In a dead-end job, still feeling like you can better yourself makes it feel as the possibilities are endless.

5. Find ways to help others at work.

Helping another person is the best way to get out of a depressing funk or negative attitude. Is there someone at work who is overloaded and could use a bit of help to catch up? Offer to take on some of those projects or duties.

While you don’t want to delve into the personal lives of your coworkers, you are often aware of when someone is having a difficult day. How can you help? What can you do to make their day a bit better?

When helping out your co-workers becomes a top priority, work takes on a whole new appearance. You’re not just pushing papers or developing code. You’re making people’s lives better, and you’re increasing the likelihood that they’ll pay it forward.

And that leads us to the next big change: your calling.

6. See people as relationships, not pawns.

The people at work are not a means to an ends. Even the most annoying person at work is, in some way, forming a relationship with you. It is up to you on whether or not these relationships will be positive or negative.

Now, you can’t change the guy who complains about everything, or who is never happy with your work. But you can change how you think about him and how you react to him. When you start to see people as people, and therefore as having the possibility of a relationship, they are less easily dismissed.

Pawns, on the other hand, serve one purpose: yours. This approach to your co-workers will put you at odds with them sooner or later. No one likes feeling as if they are being used.

7. Start your day in a happy way.

How your morning goes has a big role in how the entire day will go. If your morning gets off to a bad start, the rest of your day will carry those negative overtones.

In a study in the Academy of Management Journal, researchers found that how you start your day matters. They theorized that the start of your day is an “affective prime”, something that orients you and sets your mind to see following events in a certain way.

Did your work day start tired and groggy? With a long and unproductive meeting? With a confrontation with your boss? While some things aren’t always in your control, you can create even small habits to get your day set on a positive note. Perhaps getting a cup of coffee or tea and savoring it for a bit before diving into work, or maybe reviewing what you did the previous day to get a better understanding of the day before logging into email. If you are on customer support for the day, give yourself a few mental moments to clear your head and get something positive under the belt before logging into the help desk and dealing with the sometimes negative messages that await you.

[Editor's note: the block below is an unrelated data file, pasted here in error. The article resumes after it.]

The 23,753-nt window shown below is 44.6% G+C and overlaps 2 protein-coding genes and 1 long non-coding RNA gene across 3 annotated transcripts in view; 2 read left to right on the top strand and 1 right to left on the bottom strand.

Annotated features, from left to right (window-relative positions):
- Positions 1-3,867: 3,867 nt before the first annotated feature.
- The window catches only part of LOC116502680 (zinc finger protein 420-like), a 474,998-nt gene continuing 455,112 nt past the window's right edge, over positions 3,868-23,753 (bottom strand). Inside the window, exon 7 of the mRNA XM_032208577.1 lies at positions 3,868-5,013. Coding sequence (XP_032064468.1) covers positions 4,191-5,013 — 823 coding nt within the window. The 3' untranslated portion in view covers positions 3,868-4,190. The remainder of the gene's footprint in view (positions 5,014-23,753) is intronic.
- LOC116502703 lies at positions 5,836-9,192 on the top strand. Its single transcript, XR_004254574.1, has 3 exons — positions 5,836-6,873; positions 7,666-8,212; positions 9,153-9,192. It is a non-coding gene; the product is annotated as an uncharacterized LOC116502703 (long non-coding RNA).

Whatever you do, find a method to start the morning that sets you up relaxed, not stressed, not time pressured, and gives you a day on your own terms.

If you are a manager, reconsider morning meetings. Don’t bring people into your office right away in the morning for a negative confrontation. Give people a chance to start their day positively first.

8. Get some fresh air on a regular basis.

Are you taking enough breaks? Getting away from your desk and moving around are important not only for physical health, but to give you a mental break as well. But why not take it a step further and get some fresh air on a regular basis?

In the book The Happiness Advantage, by Shawn Achor, studies show that getting even just 20 minutes of fresh outside air makes you feel good about yourself physically, clears your head, and puts you on a more even emotional keel.

Get up from your desk, go outside, walk around the block, and breath some fresh air.

9. Avoid decision fatigue.

This might seem counterproductive, after telling you to ask for more responsibility, but consider decision mitigation.

Making decisions takes a toll on you. It’s called decision fatigue. You have a limited amount of energy we can devote to making decisions, and when you burn through it, you become tired, stressed, cranky, and make poor decisions.

Some decisions you cannot get away from, but think of the extra decisions you’re making: what to wear for the day, where to eat lunch, what to eat, what kind of latte to get…